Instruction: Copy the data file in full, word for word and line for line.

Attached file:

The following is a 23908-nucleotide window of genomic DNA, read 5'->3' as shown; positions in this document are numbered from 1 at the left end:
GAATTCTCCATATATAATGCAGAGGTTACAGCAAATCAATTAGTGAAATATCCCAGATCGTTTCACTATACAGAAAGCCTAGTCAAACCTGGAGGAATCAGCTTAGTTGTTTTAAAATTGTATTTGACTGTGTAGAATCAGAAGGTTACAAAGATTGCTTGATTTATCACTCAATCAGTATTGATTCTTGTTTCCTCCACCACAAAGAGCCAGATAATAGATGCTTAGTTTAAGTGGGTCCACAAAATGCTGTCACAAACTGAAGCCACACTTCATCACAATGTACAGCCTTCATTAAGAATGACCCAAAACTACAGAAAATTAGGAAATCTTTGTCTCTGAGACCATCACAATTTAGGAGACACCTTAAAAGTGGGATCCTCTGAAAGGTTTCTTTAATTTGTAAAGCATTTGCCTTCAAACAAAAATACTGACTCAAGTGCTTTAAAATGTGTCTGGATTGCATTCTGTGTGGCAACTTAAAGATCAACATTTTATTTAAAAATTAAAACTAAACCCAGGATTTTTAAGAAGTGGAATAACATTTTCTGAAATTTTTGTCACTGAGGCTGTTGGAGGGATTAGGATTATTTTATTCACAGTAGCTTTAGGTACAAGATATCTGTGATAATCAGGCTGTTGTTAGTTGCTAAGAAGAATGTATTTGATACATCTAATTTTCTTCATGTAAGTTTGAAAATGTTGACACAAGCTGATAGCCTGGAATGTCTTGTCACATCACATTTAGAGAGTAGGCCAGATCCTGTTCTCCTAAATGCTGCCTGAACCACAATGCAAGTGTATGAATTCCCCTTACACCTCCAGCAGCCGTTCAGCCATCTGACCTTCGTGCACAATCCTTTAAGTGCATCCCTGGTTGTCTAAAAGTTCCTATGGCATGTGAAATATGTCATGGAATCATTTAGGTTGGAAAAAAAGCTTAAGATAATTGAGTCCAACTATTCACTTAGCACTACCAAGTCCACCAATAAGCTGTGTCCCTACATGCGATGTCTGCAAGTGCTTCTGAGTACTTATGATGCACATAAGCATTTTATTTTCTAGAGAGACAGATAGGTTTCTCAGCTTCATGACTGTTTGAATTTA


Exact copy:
The following is a 23908-nucleotide window of genomic DNA, read 5'->3' as shown; positions in this document are numbered from 1 at the left end:
GAATTCTCCATATATAATGCAGAGGTTACAGCAAATCAATTAGTGAAATATCCCAGATCGTTTCACTATACAGAAAGCCTAGTCAAACCTGGAGGAATCAGCTTAGTTGTTTTAAAATTGTATTTGACTGTGTAGAATCAGAAGGTTACAAAGATTGCTTGATTTATCACTCAATCAGTATTGATTCTTGTTTCCTCCACCACAAAGAGCCAGATAATAGATGCTTAGTTTAAGTGGGTCCACAAAATGCTGTCACAAACTGAAGCCACACTTCATCACAATGTACAGCCTTCATTAAGAATGACCCAAAACTACAGAAAATTAGGAAATCTTTGTCTCTGAGACCATCACAATTTAGGAGACACCTTAAAAGTGGGATCCTCTGAAAGGTTTCTTTAATTTGTAAAGCATTTGCCTTCAAACAAAAATACTGACTCAAGTGCTTTAAAATGTGTCTGGATTGCATTCTGTGTGGCAACTTAAAGATCAACATTTTATTTAAAAATTAAAACTAAACCCAGGATTTTTAAGAAGTGGAATAACATTTTCTGAAATTTTTGTCACTGAGGCTGTTGGAGGGATTAGGATTATTTTATTCACAGTAGCTTTAGGTACAAGATATCTGTGATAATCAGGCTGTTGTTAGTTGCTAAGAAGAATGTATTTGATACATCTAATTTTCTTCATGTAAGTTTGAAAATGTTGACACAAGCTGATAGCCTGGAATGTCTTGTCACATCACATTTAGAGAGTAGGCCAGATCCTGTTCTCCTAAATGCTGCCTGAACCACAATGCAAGTGTATGAATTCCCCTTACACCTCCAGCAGCCGTTCAGCCATCTGACCTTCGTGCACAATCCTTTAAGTGCATCCCTGGTTGTCTAAAAGTTCCTATGGCATGTGAAATATGTCATGGAATCATTTAGGTTGGAAAAAAAGCTTAAGATAATTGAGTCCAACTATTCACTTAGCACTACCAAGTCCACCAATAAGCTGTGTCCCTACATGCGATGTCTGCAAGTGCTTCTGAGTACTTATGATGCACATAAGCATTTTATTTTCTAGAGAGACAGATAGGTTTCTCAGCTTCATGACTGTTTGAATTTA